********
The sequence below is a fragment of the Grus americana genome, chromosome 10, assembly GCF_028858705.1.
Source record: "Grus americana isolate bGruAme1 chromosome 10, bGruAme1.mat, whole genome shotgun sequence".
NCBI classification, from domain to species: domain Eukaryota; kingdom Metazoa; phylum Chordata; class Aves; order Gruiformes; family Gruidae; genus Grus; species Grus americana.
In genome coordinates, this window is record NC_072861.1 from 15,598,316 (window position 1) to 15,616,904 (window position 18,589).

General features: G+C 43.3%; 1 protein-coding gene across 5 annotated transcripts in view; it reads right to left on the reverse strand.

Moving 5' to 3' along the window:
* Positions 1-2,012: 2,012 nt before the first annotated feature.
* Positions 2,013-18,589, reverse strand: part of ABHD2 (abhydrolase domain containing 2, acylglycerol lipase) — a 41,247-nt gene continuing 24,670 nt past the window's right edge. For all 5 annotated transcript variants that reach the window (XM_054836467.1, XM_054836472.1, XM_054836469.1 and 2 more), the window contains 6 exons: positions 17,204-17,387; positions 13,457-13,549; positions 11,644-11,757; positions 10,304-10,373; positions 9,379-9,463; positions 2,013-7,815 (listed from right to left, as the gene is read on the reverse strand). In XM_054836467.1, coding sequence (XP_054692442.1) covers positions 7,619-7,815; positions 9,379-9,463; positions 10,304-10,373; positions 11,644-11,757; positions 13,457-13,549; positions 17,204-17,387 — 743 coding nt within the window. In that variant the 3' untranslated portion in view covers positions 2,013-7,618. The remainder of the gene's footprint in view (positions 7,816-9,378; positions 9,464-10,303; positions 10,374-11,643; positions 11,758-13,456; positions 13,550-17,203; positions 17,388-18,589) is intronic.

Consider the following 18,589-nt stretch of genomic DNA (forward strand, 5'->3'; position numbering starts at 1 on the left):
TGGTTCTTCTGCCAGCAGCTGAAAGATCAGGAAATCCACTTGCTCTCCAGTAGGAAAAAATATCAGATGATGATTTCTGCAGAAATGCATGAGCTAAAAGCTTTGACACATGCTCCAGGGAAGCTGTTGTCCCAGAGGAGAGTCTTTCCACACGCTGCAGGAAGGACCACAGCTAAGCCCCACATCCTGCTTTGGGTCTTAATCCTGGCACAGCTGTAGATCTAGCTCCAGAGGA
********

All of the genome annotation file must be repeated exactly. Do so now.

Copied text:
The sequence below is a fragment of the Grus americana genome, chromosome 10, assembly GCF_028858705.1.
Source record: "Grus americana isolate bGruAme1 chromosome 10, bGruAme1.mat, whole genome shotgun sequence".
NCBI classification, from domain to species: domain Eukaryota; kingdom Metazoa; phylum Chordata; class Aves; order Gruiformes; family Gruidae; genus Grus; species Grus americana.
In genome coordinates, this window is record NC_072861.1 from 15,598,316 (window position 1) to 15,616,904 (window position 18,589).

General features: G+C 43.3%; 1 protein-coding gene across 5 annotated transcripts in view; it reads right to left on the reverse strand.

Moving 5' to 3' along the window:
* Positions 1-2,012: 2,012 nt before the first annotated feature.
* Positions 2,013-18,589, reverse strand: part of ABHD2 (abhydrolase domain containing 2, acylglycerol lipase) — a 41,247-nt gene continuing 24,670 nt past the window's right edge. For all 5 annotated transcript variants that reach the window (XM_054836467.1, XM_054836472.1, XM_054836469.1 and 2 more), the window contains 6 exons: positions 17,204-17,387; positions 13,457-13,549; positions 11,644-11,757; positions 10,304-10,373; positions 9,379-9,463; positions 2,013-7,815 (listed from right to left, as the gene is read on the reverse strand). In XM_054836467.1, coding sequence (XP_054692442.1) covers positions 7,619-7,815; positions 9,379-9,463; positions 10,304-10,373; positions 11,644-11,757; positions 13,457-13,549; positions 17,204-17,387 — 743 coding nt within the window. In that variant the 3' untranslated portion in view covers positions 2,013-7,618. The remainder of the gene's footprint in view (positions 7,816-9,378; positions 9,464-10,303; positions 10,374-11,643; positions 11,758-13,456; positions 13,550-17,203; positions 17,388-18,589) is intronic.

Consider the following 18,589-nt stretch of genomic DNA (forward strand, 5'->3'; position numbering starts at 1 on the left):
TGGTTCTTCTGCCAGCAGCTGAAAGATCAGGAAATCCACTTGCTCTCCAGTAGGAAAAAATATCAGATGATGATTTCTGCAGAAATGCATGAGCTAAAAGCTTTGACACATGCTCCAGGGAAGCTGTTGTCCCAGAGGAGAGTCTTTCCACACGCTGCAGGAAGGACCACAGCTAAGCCCCACATCCTGCTTTGGGTCTTAATCCTGGCACAGCTGTAGATCTAGCTCCAGAGGA